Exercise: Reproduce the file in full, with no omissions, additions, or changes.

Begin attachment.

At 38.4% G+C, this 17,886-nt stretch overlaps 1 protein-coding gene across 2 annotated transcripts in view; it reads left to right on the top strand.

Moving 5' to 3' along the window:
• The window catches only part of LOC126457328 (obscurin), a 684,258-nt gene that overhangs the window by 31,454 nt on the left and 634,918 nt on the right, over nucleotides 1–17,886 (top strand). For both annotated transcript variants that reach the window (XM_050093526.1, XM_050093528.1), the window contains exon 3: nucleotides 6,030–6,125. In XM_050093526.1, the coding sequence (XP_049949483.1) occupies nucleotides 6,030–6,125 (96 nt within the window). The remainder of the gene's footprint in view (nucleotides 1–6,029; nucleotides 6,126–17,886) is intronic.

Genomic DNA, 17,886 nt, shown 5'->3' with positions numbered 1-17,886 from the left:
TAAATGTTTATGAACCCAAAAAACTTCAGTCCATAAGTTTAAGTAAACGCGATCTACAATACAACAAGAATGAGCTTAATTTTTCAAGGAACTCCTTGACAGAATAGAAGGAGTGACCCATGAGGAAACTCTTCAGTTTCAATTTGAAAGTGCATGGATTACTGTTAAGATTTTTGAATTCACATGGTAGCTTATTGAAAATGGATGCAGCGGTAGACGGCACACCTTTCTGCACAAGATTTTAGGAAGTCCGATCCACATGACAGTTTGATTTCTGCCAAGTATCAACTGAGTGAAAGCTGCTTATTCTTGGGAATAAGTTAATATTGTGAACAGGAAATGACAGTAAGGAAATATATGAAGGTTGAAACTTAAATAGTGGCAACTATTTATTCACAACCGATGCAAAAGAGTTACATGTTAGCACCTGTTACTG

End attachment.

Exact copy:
At 38.4% G+C, this 17,886-nt stretch overlaps 1 protein-coding gene across 2 annotated transcripts in view; it reads left to right on the top strand.

Moving 5' to 3' along the window:
• The window catches only part of LOC126457328 (obscurin), a 684,258-nt gene that overhangs the window by 31,454 nt on the left and 634,918 nt on the right, over nucleotides 1–17,886 (top strand). For both annotated transcript variants that reach the window (XM_050093526.1, XM_050093528.1), the window contains exon 3: nucleotides 6,030–6,125. In XM_050093526.1, the coding sequence (XP_049949483.1) occupies nucleotides 6,030–6,125 (96 nt within the window). The remainder of the gene's footprint in view (nucleotides 1–6,029; nucleotides 6,126–17,886) is intronic.

Genomic DNA, 17,886 nt, shown 5'->3' with positions numbered 1-17,886 from the left:
TAAATGTTTATGAACCCAAAAAACTTCAGTCCATAAGTTTAAGTAAACGCGATCTACAATACAACAAGAATGAGCTTAATTTTTCAAGGAACTCCTTGACAGAATAGAAGGAGTGACCCATGAGGAAACTCTTCAGTTTCAATTTGAAAGTGCATGGATTACTGTTAAGATTTTTGAATTCACATGGTAGCTTATTGAAAATGGATGCAGCGGTAGACGGCACACCTTTCTGCACAAGATTTTAGGAAGTCCGATCCACATGACAGTTTGATTTCTGCCAAGTATCAACTGAGTGAAAGCTGCTTATTCTTGGGAATAAGTTAATATTGTGAACAGGAAATGACAGTAAGGAAATATATGAAGGTTGAAACTTAAATAGTGGCAACTATTTATTCACAACCGATGCAAAAGAGTTACATGTTAGCACCTGTTACTG